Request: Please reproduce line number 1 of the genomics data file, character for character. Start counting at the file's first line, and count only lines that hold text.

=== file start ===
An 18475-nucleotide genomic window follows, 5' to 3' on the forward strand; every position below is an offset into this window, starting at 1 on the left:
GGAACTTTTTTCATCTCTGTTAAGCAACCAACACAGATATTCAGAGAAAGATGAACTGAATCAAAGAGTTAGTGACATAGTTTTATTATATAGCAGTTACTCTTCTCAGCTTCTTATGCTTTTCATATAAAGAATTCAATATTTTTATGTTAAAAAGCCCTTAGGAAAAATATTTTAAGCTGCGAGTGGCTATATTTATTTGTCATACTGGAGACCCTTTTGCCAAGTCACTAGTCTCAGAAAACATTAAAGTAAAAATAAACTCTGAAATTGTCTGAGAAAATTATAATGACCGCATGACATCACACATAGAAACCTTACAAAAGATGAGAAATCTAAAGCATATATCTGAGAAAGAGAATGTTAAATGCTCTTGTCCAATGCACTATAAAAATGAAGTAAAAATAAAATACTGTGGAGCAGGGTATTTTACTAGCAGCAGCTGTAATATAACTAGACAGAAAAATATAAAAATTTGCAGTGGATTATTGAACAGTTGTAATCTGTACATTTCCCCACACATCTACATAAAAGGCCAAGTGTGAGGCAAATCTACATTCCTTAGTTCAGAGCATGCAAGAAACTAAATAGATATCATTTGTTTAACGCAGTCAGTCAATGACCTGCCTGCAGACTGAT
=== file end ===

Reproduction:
An 18475-nucleotide genomic window follows, 5' to 3' on the forward strand; every position below is an offset into this window, starting at 1 on the left: